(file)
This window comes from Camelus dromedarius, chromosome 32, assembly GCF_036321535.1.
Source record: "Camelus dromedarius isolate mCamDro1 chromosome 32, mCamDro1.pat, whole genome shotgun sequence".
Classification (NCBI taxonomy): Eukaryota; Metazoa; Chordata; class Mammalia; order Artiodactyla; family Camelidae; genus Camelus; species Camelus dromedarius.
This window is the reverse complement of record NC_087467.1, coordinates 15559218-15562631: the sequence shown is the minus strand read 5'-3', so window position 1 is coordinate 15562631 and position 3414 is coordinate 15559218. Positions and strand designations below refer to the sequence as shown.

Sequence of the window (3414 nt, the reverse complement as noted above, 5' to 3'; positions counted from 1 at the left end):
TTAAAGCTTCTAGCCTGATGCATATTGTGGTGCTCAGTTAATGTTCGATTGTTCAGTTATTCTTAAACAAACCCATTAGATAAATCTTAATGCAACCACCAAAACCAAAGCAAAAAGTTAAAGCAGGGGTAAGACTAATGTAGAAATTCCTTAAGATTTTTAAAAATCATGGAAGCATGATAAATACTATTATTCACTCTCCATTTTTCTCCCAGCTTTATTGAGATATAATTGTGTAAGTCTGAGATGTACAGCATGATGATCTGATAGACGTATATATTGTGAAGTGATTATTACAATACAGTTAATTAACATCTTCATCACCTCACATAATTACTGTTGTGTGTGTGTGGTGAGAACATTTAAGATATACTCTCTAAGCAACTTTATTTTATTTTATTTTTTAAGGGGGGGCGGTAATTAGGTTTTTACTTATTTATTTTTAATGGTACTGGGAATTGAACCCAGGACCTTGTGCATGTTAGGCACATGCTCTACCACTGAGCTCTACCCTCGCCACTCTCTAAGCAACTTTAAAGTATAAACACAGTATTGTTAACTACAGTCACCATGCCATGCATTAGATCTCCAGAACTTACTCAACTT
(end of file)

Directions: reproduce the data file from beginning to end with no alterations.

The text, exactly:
This window comes from Camelus dromedarius, chromosome 32, assembly GCF_036321535.1.
Source record: "Camelus dromedarius isolate mCamDro1 chromosome 32, mCamDro1.pat, whole genome shotgun sequence".
Classification (NCBI taxonomy): Eukaryota; Metazoa; Chordata; class Mammalia; order Artiodactyla; family Camelidae; genus Camelus; species Camelus dromedarius.
This window is the reverse complement of record NC_087467.1, coordinates 15559218-15562631: the sequence shown is the minus strand read 5'-3', so window position 1 is coordinate 15562631 and position 3414 is coordinate 15559218. Positions and strand designations below refer to the sequence as shown.

Sequence of the window (3414 nt, the reverse complement as noted above, 5' to 3'; positions counted from 1 at the left end):
TTAAAGCTTCTAGCCTGATGCATATTGTGGTGCTCAGTTAATGTTCGATTGTTCAGTTATTCTTAAACAAACCCATTAGATAAATCTTAATGCAACCACCAAAACCAAAGCAAAAAGTTAAAGCAGGGGTAAGACTAATGTAGAAATTCCTTAAGATTTTTAAAAATCATGGAAGCATGATAAATACTATTATTCACTCTCCATTTTTCTCCCAGCTTTATTGAGATATAATTGTGTAAGTCTGAGATGTACAGCATGATGATCTGATAGACGTATATATTGTGAAGTGATTATTACAATACAGTTAATTAACATCTTCATCACCTCACATAATTACTGTTGTGTGTGTGTGGTGAGAACATTTAAGATATACTCTCTAAGCAACTTTATTTTATTTTATTTTTTAAGGGGGGGCGGTAATTAGGTTTTTACTTATTTATTTTTAATGGTACTGGGAATTGAACCCAGGACCTTGTGCATGTTAGGCACATGCTCTACCACTGAGCTCTACCCTCGCCACTCTCTAAGCAACTTTAAAGTATAAACACAGTATTGTTAACTACAGTCACCATGCCATGCATTAGATCTCCAGAACTTACTCAACTT